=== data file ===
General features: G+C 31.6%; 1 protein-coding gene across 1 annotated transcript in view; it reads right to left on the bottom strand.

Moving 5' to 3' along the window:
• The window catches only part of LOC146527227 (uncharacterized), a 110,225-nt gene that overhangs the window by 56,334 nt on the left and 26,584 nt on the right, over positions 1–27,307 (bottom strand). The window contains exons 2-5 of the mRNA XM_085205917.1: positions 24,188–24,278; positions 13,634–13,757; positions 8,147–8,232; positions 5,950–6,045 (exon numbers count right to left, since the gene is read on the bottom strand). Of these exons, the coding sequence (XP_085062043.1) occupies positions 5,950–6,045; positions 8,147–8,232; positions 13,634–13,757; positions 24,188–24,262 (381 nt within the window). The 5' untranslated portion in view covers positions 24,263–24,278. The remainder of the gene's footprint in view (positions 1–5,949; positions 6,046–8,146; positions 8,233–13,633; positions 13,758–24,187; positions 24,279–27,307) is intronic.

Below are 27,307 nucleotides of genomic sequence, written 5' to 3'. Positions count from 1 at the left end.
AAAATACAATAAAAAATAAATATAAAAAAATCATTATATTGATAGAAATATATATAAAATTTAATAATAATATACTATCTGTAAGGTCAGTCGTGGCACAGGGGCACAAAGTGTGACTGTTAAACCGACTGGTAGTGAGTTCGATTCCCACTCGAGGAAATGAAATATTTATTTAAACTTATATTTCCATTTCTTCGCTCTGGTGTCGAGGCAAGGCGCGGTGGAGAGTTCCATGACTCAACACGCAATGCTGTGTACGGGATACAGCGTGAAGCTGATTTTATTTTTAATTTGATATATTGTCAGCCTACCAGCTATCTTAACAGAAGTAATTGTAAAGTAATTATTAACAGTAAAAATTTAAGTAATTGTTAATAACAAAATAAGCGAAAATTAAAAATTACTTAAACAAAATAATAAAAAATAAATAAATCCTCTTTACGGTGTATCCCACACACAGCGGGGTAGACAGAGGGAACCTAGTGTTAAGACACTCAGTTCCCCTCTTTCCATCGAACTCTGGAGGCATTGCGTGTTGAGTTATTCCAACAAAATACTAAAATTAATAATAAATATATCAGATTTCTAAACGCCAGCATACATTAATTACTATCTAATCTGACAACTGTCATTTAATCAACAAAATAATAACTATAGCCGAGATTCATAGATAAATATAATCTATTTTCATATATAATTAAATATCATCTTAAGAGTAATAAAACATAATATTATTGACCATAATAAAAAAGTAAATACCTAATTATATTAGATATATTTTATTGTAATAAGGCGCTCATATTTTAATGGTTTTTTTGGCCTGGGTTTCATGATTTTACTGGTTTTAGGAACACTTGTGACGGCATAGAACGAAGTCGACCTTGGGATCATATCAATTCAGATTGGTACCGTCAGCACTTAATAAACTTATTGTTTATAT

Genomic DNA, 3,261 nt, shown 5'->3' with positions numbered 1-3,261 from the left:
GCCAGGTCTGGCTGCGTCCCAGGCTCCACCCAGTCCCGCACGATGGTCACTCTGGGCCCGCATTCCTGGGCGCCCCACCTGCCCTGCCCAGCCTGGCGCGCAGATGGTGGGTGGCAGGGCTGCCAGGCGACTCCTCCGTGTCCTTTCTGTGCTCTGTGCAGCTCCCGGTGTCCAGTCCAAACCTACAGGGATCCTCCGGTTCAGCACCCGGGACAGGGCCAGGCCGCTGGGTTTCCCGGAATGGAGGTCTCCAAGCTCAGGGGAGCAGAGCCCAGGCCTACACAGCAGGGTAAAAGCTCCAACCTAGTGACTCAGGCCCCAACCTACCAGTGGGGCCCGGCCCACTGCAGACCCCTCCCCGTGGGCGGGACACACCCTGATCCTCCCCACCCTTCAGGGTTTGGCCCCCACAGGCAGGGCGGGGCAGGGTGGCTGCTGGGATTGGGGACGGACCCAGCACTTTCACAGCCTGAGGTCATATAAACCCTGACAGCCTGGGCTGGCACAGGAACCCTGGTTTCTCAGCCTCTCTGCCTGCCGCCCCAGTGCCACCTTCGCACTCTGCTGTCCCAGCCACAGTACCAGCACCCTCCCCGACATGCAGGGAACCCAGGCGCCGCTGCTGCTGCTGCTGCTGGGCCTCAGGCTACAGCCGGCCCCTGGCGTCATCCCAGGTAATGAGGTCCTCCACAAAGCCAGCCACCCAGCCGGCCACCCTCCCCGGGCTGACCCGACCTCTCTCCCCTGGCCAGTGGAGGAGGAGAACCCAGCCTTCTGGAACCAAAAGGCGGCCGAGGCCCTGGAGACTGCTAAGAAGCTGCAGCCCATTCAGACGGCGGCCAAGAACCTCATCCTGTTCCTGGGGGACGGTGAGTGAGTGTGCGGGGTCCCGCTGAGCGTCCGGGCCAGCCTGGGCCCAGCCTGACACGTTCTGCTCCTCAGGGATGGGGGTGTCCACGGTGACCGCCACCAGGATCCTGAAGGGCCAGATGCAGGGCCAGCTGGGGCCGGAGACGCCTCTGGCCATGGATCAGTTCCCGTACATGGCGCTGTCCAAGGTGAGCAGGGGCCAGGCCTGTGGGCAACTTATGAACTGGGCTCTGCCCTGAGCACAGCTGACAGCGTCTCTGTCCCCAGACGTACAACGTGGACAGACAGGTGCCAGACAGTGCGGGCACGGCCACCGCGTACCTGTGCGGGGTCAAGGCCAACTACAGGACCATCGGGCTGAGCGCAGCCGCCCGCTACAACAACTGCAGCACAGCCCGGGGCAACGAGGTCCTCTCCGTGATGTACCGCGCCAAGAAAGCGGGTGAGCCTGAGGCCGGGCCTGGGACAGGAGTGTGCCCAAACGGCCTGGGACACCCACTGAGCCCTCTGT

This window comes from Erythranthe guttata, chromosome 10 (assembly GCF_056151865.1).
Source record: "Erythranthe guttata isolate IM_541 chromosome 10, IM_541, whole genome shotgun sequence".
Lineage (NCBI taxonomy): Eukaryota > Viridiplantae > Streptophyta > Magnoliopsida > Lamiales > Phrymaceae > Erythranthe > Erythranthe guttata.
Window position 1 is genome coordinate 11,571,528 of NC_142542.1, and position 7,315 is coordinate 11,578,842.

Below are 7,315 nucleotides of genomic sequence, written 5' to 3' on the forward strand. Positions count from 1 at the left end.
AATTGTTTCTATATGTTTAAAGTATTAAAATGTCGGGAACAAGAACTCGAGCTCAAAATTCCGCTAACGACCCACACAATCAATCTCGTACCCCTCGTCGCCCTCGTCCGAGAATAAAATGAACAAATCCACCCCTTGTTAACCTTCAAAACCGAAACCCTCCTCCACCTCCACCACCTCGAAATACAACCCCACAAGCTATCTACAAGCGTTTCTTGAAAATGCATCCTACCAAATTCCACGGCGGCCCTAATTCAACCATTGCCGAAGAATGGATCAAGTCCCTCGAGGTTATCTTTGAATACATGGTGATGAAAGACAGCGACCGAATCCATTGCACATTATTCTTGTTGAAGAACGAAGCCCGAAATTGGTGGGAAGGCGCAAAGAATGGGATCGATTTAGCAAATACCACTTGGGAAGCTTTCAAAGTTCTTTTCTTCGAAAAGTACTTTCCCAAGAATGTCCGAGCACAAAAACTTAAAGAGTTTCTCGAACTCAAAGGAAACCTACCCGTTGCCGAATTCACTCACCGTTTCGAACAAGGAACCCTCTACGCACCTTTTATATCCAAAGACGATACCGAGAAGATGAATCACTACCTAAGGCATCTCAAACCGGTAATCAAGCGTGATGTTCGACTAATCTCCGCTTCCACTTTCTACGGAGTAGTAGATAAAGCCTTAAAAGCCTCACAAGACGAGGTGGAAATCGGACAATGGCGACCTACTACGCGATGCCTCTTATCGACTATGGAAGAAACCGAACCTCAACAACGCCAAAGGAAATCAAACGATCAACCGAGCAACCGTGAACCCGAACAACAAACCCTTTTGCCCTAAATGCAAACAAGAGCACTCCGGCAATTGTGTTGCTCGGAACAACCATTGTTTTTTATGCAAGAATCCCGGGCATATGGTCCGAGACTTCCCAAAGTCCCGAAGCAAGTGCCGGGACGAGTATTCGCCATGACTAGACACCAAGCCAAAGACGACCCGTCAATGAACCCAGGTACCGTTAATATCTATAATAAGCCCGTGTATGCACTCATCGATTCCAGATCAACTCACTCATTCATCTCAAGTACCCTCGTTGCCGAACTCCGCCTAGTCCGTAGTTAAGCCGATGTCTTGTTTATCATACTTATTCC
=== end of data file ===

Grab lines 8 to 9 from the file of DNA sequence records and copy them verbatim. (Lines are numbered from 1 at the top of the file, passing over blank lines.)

This window comes from Erythranthe guttata, chromosome 10 (assembly GCF_056151865.1).
Source record: "Erythranthe guttata isolate IM_541 chromosome 10, IM_541, whole genome shotgun sequence".